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Andrew Casey

April 25, 2015
By: 
Andrew Casey
News Source: 
CSPC
President and CEO
BIOTECanada

Budget 2015: With the fiscal balance restored where to next?

The Federal Budget is central to establishing the country’s fiscal credibility in a global context, while also helping to underpin the government’s overall policy direction and undertakings. Although the 2015 edition was pre-billed as an ‘austerity’ Budget aimed primarily at restoring the government’s balanced fiscal position, there were under the Budget’s broad economic themes of Jobs and Economic Growth some notable re-commitments and increased funds for existing programs and initiatives which are important to Canada’s biotech industry’s competitiveness in the context of the capitalizing on the global opportunity presented by the bio-economy.

Today’s global population is closing in on the seven billion mark and by 2050 it is predicted to grow to over nine billion people. This exponential growth brings with it enormous challenges as nine billion people will require new medicines, food, energy, and material goods. In addition, the population explosion will be accompanied by a surge in economic growth in countries such as India and China. This will only increase the imperative of finding more efficient and less impactful ways for humans to live on this planet. Within the social imperative of addressing this daunting global challenge lies the enormous economic opportunity for the innovative solutions biotechnology delivers.

Importantly, Canada has in place many of the components necessary for global competitiveness and success in biotechnology. Indeed, Canada is home to a thriving biotech ecosystem consisting of: world-class universities, science and research institutes; biotech entrepreneurs and scientists; large multinational players; and, a highly educated workforce. All told, the Canadian biotech ecosystem is an economic strength that positions Canada well to successfully compete in the emerging global bio-economy.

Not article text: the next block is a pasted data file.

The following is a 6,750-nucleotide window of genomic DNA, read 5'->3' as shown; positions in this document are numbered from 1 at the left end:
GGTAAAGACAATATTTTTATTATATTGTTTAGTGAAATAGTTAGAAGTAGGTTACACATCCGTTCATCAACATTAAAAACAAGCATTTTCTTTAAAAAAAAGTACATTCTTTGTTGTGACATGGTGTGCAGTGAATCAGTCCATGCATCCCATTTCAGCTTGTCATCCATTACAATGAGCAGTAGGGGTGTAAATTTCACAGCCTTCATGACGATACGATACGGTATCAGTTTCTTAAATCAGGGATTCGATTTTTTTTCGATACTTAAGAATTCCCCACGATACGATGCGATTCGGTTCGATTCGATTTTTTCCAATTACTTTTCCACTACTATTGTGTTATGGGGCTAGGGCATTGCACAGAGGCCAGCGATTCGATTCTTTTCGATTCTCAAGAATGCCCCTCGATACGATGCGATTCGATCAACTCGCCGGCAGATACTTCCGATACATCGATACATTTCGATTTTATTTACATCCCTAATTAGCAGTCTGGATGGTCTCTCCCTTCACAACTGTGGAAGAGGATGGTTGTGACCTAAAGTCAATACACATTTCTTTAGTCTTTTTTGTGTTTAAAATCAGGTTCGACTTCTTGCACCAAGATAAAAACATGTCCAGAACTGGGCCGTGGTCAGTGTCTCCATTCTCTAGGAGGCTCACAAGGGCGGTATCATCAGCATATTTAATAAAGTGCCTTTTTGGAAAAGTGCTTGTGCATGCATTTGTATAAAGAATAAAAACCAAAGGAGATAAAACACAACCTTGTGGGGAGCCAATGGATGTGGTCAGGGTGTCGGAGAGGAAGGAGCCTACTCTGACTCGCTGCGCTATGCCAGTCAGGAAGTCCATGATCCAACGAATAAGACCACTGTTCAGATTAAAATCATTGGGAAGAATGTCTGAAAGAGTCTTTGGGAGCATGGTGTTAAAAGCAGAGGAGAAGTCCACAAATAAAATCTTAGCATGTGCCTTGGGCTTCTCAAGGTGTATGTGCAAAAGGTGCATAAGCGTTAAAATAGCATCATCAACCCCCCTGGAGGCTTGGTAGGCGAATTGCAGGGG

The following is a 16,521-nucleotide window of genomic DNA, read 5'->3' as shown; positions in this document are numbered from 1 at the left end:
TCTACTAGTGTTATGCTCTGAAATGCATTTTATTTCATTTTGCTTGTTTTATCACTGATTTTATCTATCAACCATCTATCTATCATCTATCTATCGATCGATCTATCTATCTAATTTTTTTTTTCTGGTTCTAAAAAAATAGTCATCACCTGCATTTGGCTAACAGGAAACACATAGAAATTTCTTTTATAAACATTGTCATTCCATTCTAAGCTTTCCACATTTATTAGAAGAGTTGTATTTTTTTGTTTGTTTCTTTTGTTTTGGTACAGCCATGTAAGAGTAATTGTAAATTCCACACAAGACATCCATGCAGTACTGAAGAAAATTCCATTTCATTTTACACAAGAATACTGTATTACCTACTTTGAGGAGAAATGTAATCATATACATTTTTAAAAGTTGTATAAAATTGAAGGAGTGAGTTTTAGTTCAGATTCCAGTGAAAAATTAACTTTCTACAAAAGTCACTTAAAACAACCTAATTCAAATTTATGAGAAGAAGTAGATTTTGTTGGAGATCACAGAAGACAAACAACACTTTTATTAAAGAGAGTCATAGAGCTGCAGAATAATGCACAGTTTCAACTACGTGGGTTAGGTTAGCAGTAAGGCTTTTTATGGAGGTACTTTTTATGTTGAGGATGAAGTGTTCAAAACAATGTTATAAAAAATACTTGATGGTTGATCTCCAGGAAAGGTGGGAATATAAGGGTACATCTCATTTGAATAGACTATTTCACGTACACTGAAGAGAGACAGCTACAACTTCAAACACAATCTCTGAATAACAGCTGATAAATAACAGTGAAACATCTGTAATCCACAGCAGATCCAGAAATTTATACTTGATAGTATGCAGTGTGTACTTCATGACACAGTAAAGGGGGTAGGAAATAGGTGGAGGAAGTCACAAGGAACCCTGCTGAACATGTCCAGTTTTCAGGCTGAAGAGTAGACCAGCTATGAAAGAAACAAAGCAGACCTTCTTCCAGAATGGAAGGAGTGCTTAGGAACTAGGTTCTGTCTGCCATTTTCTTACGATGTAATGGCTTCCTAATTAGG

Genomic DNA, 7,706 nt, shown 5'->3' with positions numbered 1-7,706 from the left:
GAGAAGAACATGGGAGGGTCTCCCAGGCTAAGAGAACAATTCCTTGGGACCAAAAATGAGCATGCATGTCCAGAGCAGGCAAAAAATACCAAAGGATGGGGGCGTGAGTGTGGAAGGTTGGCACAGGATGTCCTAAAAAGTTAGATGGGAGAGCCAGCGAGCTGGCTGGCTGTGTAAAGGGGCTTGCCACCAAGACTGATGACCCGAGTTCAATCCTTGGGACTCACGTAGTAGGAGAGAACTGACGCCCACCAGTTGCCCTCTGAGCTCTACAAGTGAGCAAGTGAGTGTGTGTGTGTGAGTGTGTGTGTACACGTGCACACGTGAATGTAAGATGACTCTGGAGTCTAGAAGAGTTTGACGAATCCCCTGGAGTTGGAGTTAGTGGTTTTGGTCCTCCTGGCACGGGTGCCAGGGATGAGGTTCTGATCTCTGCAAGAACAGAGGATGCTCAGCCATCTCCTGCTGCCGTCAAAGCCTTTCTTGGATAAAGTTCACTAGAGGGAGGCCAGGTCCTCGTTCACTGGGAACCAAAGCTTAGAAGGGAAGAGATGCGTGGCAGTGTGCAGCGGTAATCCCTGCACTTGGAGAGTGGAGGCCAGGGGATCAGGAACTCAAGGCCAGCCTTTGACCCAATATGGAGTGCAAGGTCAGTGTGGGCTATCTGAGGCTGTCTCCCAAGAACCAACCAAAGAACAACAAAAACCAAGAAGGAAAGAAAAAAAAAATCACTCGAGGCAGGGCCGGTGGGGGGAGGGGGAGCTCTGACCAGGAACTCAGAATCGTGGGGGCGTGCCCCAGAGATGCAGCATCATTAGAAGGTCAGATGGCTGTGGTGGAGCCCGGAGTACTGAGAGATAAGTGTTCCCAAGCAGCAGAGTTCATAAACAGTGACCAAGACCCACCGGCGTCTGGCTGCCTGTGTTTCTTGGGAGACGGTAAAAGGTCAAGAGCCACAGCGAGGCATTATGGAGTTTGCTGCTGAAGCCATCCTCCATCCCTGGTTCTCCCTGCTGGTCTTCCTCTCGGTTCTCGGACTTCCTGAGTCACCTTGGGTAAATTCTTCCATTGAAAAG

Yet, while Canada is well-positioned, other nations are also acutely aware of this economic opportunity and are quickly moving to develop and support their domestic innovation industries by developing policy frameworks, “hosting conditions”, supportive of innovation and, importantly, investment. Unlike many other industry sectors, the fundamental building blocks of a strong biotech industry, investment and ideas, are supremely mobile; they will go to where they are most supported. If Canada is to compete in this space and reap the benefits of a robust scientific research community then it must keep pace with other jurisdictions and establish globally competitive hosting conditions to attract investment and support the development of the innovation in Canada. If Canada fails to do so, the innovation will travel to where it is most supported.

With Canada’s global competitiveness as a central consideration, this week’s federal Budget was important in several respects. The projected $1.4 B surplus will clearly meet one of the government’s stated primary objectives of delivering a balanced Budget. The importance of restoring fiscal balance to the government’s books cannot be underestimated particularly as it relates to establishing Canada’s overall economic stability and credibility in the eyes of investors and multinational businesses alike. Only with stable finances and healthy fiscal planning as a foundation can a government’s strategic plan and its corresponding initiatives succeed.

And although labeled as prudent and austere, the Budget did contain some important long-term funding commitments to a number of organizations of strategic importance to the development of a strong and diverse biotech ecosystem. Specifically, the Budget committed an additional $46 million to existing budgets of granting councils, including CIHR and NSERC, both of which have demonstrated significant capacity to support the early stage development of biotech innovation. Importantly, the National Research Councils (NRC) will receive an increase of nearly $120 Million in funding. The recommitment and increased funding will not only allow established programs to continue work already underway but will also provide for future planning free of uncertainty. In a broader sense, the Budget’s financial commitments also signals that the government understands and values the strategic importance of these programs and entities.

Looking ahead, with the fiscal house in order and budget growth on the horizon, now is the time to plan for where this country should go. In this context, the industry will be looking to work with the government to develop a strategic path forward for biotech innovation with government and the industry ecosystem working in partnership. In particular, the country must ensure it remains a destination for investment. Ultimately, with the right domestic hosting conditions in place to support innovation and attract investment, Canada is well-positioned to be a global leader in the global bio-economy.